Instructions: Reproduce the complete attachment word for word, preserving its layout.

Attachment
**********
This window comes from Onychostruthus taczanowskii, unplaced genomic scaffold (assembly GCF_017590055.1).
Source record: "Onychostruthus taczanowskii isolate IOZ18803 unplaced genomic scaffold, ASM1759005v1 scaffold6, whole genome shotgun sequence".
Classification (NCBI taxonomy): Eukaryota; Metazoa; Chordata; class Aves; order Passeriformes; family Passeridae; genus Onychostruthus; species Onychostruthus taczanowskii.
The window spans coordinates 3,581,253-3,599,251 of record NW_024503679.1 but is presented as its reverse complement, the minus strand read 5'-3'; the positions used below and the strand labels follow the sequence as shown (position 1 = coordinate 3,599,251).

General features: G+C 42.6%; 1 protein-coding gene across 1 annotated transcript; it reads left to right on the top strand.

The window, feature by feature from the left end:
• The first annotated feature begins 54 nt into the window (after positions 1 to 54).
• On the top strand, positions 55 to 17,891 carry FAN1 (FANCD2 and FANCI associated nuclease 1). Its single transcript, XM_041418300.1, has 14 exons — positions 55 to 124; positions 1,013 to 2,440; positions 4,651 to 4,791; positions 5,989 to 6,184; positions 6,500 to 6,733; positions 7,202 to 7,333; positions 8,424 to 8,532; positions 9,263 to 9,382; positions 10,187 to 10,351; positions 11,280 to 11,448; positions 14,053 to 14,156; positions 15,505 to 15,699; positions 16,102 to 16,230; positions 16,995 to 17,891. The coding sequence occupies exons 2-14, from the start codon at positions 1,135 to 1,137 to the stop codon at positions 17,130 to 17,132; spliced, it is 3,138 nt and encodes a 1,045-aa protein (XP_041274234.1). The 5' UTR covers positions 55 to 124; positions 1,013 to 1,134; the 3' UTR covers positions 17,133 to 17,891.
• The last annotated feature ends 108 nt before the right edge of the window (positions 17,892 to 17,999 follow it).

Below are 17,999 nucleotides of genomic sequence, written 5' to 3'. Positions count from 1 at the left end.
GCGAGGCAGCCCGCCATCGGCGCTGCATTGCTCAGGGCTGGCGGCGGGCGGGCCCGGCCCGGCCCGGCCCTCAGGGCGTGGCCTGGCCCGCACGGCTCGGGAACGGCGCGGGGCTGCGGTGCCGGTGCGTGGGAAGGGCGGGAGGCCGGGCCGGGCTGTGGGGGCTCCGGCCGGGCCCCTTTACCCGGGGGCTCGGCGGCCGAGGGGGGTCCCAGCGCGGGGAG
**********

This window comes from Onychostruthus taczanowskii, unplaced genomic scaffold (assembly GCF_017590055.1).
Source record: "Onychostruthus taczanowskii isolate IOZ18803 unplaced genomic scaffold, ASM1759005v1 scaffold6, whole genome shotgun sequence".
Classification (NCBI taxonomy): Eukaryota; Metazoa; Chordata; class Aves; order Passeriformes; family Passeridae; genus Onychostruthus; species Onychostruthus taczanowskii.
The window spans coordinates 3,581,253-3,599,251 of record NW_024503679.1 but is presented as its reverse complement, the minus strand read 5'-3'; the positions used below and the strand labels follow the sequence as shown (position 1 = coordinate 3,599,251).

General features: G+C 42.6%; 1 protein-coding gene across 1 annotated transcript; it reads left to right on the top strand.

The window, feature by feature from the left end:
• The first annotated feature begins 54 nt into the window (after positions 1 to 54).
• On the top strand, positions 55 to 17,891 carry FAN1 (FANCD2 and FANCI associated nuclease 1). Its single transcript, XM_041418300.1, has 14 exons — positions 55 to 124; positions 1,013 to 2,440; positions 4,651 to 4,791; positions 5,989 to 6,184; positions 6,500 to 6,733; positions 7,202 to 7,333; positions 8,424 to 8,532; positions 9,263 to 9,382; positions 10,187 to 10,351; positions 11,280 to 11,448; positions 14,053 to 14,156; positions 15,505 to 15,699; positions 16,102 to 16,230; positions 16,995 to 17,891. The coding sequence occupies exons 2-14, from the start codon at positions 1,135 to 1,137 to the stop codon at positions 17,130 to 17,132; spliced, it is 3,138 nt and encodes a 1,045-aa protein (XP_041274234.1). The 5' UTR covers positions 55 to 124; positions 1,013 to 1,134; the 3' UTR covers positions 17,133 to 17,891.
• The last annotated feature ends 108 nt before the right edge of the window (positions 17,892 to 17,999 follow it).

Below are 17,999 nucleotides of genomic sequence, written 5' to 3'. Positions count from 1 at the left end.
GCGAGGCAGCCCGCCATCGGCGCTGCATTGCTCAGGGCTGGCGGCGGGCGGGCCCGGCCCGGCCCGGCCCTCAGGGCGTGGCCTGGCCCGCACGGCTCGGGAACGGCGCGGGGCTGCGGTGCCGGTGCGTGGGAAGGGCGGGAGGCCGGGCCGGGCTGTGGGGGCTCCGGCCGGGCCCCTTTACCCGGGGGCTCGGCGGCCGAGGGGGGTCCCAGCGCGGGGAG